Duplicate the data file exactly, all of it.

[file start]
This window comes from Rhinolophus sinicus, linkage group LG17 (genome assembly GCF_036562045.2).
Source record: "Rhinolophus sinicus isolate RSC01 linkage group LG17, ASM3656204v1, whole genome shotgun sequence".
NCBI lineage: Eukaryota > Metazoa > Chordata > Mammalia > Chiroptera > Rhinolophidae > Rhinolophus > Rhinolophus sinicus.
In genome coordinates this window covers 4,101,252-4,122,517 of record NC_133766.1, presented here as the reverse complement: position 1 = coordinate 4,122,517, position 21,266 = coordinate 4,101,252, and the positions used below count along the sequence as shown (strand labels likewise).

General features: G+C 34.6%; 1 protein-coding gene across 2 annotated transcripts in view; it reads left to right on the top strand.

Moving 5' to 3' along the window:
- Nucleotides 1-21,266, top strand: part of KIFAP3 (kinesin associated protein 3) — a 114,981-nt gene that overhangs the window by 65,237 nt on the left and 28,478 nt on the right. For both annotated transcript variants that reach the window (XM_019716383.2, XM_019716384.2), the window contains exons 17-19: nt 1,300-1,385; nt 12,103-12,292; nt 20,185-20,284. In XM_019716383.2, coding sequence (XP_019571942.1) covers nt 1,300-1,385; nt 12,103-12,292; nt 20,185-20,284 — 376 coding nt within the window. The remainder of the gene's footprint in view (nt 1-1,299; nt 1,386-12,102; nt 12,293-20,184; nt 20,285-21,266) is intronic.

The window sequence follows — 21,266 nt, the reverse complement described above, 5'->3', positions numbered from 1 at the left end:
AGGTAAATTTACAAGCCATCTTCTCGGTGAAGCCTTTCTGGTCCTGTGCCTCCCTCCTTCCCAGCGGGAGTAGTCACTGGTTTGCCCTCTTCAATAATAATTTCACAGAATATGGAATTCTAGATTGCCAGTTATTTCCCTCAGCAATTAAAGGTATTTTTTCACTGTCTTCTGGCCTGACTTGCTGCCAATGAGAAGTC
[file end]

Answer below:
This window comes from Rhinolophus sinicus, linkage group LG17 (genome assembly GCF_036562045.2).
Source record: "Rhinolophus sinicus isolate RSC01 linkage group LG17, ASM3656204v1, whole genome shotgun sequence".
NCBI lineage: Eukaryota > Metazoa > Chordata > Mammalia > Chiroptera > Rhinolophidae > Rhinolophus > Rhinolophus sinicus.
In genome coordinates this window covers 4,101,252-4,122,517 of record NC_133766.1, presented here as the reverse complement: position 1 = coordinate 4,122,517, position 21,266 = coordinate 4,101,252, and the positions used below count along the sequence as shown (strand labels likewise).

General features: G+C 34.6%; 1 protein-coding gene across 2 annotated transcripts in view; it reads left to right on the top strand.

Moving 5' to 3' along the window:
- Nucleotides 1-21,266, top strand: part of KIFAP3 (kinesin associated protein 3) — a 114,981-nt gene that overhangs the window by 65,237 nt on the left and 28,478 nt on the right. For both annotated transcript variants that reach the window (XM_019716383.2, XM_019716384.2), the window contains exons 17-19: nt 1,300-1,385; nt 12,103-12,292; nt 20,185-20,284. In XM_019716383.2, coding sequence (XP_019571942.1) covers nt 1,300-1,385; nt 12,103-12,292; nt 20,185-20,284 — 376 coding nt within the window. The remainder of the gene's footprint in view (nt 1-1,299; nt 1,386-12,102; nt 12,293-20,184; nt 20,285-21,266) is intronic.

The window sequence follows — 21,266 nt, the reverse complement described above, 5'->3', positions numbered from 1 at the left end:
AGGTAAATTTACAAGCCATCTTCTCGGTGAAGCCTTTCTGGTCCTGTGCCTCCCTCCTTCCCAGCGGGAGTAGTCACTGGTTTGCCCTCTTCAATAATAATTTCACAGAATATGGAATTCTAGATTGCCAGTTATTTCCCTCAGCAATTAAAGGTATTTTTTCACTGTCTTCTGGCCTGACTTGCTGCCAATGAGAAGTC